Jim Wink, vice president, sales and marketing, Foam Products, agreed, noting the increased demand for thinner 2mm–5mm vinyl plank flooring—especially SPC products—has increased the importance of noise reduction. In addition, he said hard surface flooring products provide a unique opportunity for RSAs not only to upsell the consumer, but to improve consumer satisfaction in the process.

“With the newer vinyl planks that include an attached pad, the consumer is led to believe that an additional underlayment is not needed,” he said. “This is very untrue. These 1mm attached pads are not dense enough to absorb much noise and too thin to eliminate the hollow, ‘clicky’ sounds due to subfloor irregularities.”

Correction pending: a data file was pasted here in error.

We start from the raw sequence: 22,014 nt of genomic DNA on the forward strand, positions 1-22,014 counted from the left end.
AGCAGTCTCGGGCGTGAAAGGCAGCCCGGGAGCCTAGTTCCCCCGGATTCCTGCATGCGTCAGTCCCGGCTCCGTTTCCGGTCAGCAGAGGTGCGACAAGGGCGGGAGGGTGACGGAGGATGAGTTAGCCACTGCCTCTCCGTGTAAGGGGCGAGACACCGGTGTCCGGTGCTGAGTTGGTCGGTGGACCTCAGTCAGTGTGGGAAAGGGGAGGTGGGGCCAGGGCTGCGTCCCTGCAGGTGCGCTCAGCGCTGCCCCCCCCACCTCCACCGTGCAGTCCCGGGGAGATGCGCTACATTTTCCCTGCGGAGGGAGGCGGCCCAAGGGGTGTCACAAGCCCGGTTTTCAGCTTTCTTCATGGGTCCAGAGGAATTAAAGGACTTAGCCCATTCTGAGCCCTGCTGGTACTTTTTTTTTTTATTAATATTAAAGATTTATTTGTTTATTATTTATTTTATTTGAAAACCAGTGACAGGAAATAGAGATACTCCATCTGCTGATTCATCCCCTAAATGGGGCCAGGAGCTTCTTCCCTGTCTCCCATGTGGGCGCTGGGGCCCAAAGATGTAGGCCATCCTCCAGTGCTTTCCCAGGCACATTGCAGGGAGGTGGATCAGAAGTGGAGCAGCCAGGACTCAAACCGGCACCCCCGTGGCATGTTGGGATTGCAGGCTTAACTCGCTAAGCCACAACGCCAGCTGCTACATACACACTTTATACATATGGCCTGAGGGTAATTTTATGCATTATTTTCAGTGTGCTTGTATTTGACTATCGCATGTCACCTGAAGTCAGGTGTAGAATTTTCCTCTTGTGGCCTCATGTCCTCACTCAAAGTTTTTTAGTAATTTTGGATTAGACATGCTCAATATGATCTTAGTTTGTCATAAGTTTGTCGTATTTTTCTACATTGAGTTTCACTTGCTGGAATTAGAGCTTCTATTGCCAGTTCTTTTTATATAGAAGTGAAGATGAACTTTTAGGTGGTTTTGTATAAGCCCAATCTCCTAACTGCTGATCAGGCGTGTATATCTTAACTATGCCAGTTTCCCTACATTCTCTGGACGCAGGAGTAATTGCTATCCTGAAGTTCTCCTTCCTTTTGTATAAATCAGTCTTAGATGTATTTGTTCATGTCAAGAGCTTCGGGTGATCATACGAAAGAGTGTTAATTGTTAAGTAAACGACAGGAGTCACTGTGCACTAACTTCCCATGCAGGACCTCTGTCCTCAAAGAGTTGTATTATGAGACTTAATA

When it all comes together

However, for many retailers and their sales associates, the question of success with underlayments comes down to “when” (not if) it’s appropriate to discuss add-ons. For Leggett & Platt’s Palmer, it’s important to introduce the underlayment as part of a retailer’s premium installation package. “The consumer is looking for your recommendation,” he said. “Explain the benefits an underlayment brings to the consumer and how the floor will benefit. And, let the consumer know once the flooring is installed, it’s too late to add underlayment.”

Shane Jenkins, senior technical coordinator, Schönox, added that the consumer may already be keen to the purchase. “The end user is prepared for this add-on sale and retailers should make this part of their everyday conversations,” he said. “Customers who are investing in new floor covering appreciate it more when it exceeds the expectations.”

Following is a sampling of the best underlayment options currently on the market from today’s manufacturing leaders.